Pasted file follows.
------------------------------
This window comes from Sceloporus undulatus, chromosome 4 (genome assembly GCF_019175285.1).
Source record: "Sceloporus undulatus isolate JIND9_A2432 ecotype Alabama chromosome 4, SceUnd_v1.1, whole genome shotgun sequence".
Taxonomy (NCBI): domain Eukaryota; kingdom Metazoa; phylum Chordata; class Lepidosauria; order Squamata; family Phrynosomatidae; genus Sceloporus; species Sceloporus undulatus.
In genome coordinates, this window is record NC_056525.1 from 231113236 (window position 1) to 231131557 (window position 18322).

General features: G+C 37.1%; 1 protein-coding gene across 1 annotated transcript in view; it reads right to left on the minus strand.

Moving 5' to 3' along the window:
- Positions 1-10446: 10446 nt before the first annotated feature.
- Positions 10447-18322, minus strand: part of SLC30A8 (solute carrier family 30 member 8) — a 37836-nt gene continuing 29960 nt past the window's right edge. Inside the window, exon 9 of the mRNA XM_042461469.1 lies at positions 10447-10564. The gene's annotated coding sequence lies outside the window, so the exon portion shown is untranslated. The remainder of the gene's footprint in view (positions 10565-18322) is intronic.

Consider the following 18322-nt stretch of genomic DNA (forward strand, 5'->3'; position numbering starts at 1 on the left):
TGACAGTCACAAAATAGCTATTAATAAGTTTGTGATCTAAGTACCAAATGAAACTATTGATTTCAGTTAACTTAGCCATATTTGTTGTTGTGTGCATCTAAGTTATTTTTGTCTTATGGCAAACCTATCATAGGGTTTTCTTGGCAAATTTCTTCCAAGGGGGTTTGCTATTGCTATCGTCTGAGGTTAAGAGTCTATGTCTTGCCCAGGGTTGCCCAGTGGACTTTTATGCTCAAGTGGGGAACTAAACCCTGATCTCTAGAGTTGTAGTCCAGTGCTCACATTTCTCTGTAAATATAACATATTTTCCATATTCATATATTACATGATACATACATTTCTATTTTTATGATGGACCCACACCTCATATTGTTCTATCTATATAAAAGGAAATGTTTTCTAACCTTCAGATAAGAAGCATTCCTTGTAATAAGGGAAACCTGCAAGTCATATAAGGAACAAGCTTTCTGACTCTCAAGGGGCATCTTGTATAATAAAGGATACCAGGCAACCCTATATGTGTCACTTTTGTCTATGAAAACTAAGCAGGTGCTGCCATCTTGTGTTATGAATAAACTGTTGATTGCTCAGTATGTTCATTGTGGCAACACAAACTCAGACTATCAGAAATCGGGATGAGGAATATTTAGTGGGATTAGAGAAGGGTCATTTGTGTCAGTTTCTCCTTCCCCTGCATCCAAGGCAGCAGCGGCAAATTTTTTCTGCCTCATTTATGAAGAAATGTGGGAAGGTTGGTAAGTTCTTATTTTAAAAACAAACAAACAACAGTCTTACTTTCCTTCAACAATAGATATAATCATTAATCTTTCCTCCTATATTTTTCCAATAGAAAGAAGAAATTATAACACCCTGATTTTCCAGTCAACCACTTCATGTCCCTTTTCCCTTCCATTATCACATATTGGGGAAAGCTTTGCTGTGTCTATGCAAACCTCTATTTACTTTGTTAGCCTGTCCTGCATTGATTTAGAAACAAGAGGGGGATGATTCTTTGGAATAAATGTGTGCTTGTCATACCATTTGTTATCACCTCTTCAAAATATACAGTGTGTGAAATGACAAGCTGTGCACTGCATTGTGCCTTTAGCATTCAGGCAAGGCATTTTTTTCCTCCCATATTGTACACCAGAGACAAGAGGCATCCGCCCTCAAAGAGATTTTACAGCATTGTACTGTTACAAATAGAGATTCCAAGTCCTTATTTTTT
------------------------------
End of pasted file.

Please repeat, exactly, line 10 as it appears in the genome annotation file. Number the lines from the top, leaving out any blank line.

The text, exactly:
TGACAGTCACAAAATAGCTATTAATAAGTTTGTGATCTAAGTACCAAATGAAACTATTGATTTCAGTTAACTTAGCCATATTTGTTGTTGTGTGCATCTAAGTTATTTTTGTCTTATGGCAAACCTATCATAGGGTTTTCTTGGCAAATTTCTTCCAAGGGGGTTTGCTATTGCTATCGTCTGAGGTTAAGAGTCTATGTCTTGCCCAGGGTTGCCCAGTGGACTTTTATGCTCAAGTGGGGAACTAAACCCTGATCTCTAGAGTTGTAGTCCAGTGCTCACATTTCTCTGTAAATATAACATATTTTCCATATTCATATATTACATGATACATACATTTCTATTTTTATGATGGACCCACACCTCATATTGTTCTATCTATATAAAAGGAAATGTTTTCTAACCTTCAGATAAGAAGCATTCCTTGTAATAAGGGAAACCTGCAAGTCATATAAGGAACAAGCTTTCTGACTCTCAAGGGGCATCTTGTATAATAAAGGATACCAGGCAACCCTATATGTGTCACTTTTGTCTATGAAAACTAAGCAGGTGCTGCCATCTTGTGTTATGAATAAACTGTTGATTGCTCAGTATGTTCATTGTGGCAACACAAACTCAGACTATCAGAAATCGGGATGAGGAATATTTAGTGGGATTAGAGAAGGGTCATTTGTGTCAGTTTCTCCTTCCCCTGCATCCAAGGCAGCAGCGGCAAATTTTTTCTGCCTCATTTATGAAGAAATGTGGGAAGGTTGGTAAGTTCTTATTTTAAAAACAAACAAACAACAGTCTTACTTTCCTTCAACAATAGATATAATCATTAATCTTTCCTCCTATATTTTTCCAATAGAAAGAAGAAATTATAACACCCTGATTTTCCAGTCAACCACTTCATGTCCCTTTTCCCTTCCATTATCACATATTGGGGAAAGCTTTGCTGTGTCTATGCAAACCTCTATTTACTTTGTTAGCCTGTCCTGCATTGATTTAGAAACAAGAGGGGGATGATTCTTTGGAATAAATGTGTGCTTGTCATACCATTTGTTATCACCTCTTCAAAATATACAGTGTGTGAAATGACAAGCTGTGCACTGCATTGTGCCTTTAGCATTCAGGCAAGGCATTTTTTTCCTCCCATATTGTACACCAGAGACAAGAGGCATCCGCCCTCAAAGAGATTTTACAGCATTGTACTGTTACAAATAGAGATTCCAAGTCCTTATTTTTT